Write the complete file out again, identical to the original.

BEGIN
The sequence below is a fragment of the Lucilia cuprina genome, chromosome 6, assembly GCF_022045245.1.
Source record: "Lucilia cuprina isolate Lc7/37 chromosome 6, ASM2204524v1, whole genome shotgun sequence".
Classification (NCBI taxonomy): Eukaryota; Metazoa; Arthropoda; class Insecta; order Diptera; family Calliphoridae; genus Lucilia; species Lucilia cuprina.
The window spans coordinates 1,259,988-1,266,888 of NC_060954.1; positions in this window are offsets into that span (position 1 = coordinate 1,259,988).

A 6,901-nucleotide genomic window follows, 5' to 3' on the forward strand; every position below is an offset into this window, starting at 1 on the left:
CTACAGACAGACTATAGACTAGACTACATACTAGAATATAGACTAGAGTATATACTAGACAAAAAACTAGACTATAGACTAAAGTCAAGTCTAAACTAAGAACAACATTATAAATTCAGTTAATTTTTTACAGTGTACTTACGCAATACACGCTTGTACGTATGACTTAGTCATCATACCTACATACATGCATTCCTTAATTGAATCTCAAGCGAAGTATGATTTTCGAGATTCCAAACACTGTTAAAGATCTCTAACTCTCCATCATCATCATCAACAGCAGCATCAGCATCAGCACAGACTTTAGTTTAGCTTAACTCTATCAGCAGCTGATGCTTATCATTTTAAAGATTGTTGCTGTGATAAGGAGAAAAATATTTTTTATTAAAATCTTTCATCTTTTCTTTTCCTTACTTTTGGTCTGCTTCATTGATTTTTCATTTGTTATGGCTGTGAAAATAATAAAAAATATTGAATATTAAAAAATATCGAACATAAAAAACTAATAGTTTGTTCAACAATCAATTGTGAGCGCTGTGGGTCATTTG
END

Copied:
The sequence below is a fragment of the Lucilia cuprina genome, chromosome 6, assembly GCF_022045245.1.
Source record: "Lucilia cuprina isolate Lc7/37 chromosome 6, ASM2204524v1, whole genome shotgun sequence".
Classification (NCBI taxonomy): Eukaryota; Metazoa; Arthropoda; class Insecta; order Diptera; family Calliphoridae; genus Lucilia; species Lucilia cuprina.
The window spans coordinates 1,259,988-1,266,888 of NC_060954.1; positions in this window are offsets into that span (position 1 = coordinate 1,259,988).

A 6,901-nucleotide genomic window follows, 5' to 3' on the forward strand; every position below is an offset into this window, starting at 1 on the left:
CTACAGACAGACTATAGACTAGACTACATACTAGAATATAGACTAGAGTATATACTAGACAAAAAACTAGACTATAGACTAAAGTCAAGTCTAAACTAAGAACAACATTATAAATTCAGTTAATTTTTTACAGTGTACTTACGCAATACACGCTTGTACGTATGACTTAGTCATCATACCTACATACATGCATTCCTTAATTGAATCTCAAGCGAAGTATGATTTTCGAGATTCCAAACACTGTTAAAGATCTCTAACTCTCCATCATCATCATCAACAGCAGCATCAGCATCAGCACAGACTTTAGTTTAGCTTAACTCTATCAGCAGCTGATGCTTATCATTTTAAAGATTGTTGCTGTGATAAGGAGAAAAATATTTTTTATTAAAATCTTTCATCTTTTCTTTTCCTTACTTTTGGTCTGCTTCATTGATTTTTCATTTGTTATGGCTGTGAAAATAATAAAAAATATTGAATATTAAAAAATATCGAACATAAAAAACTAATAGTTTGTTCAACAATCAATTGTGAGCGCTGTGGGTCATTTG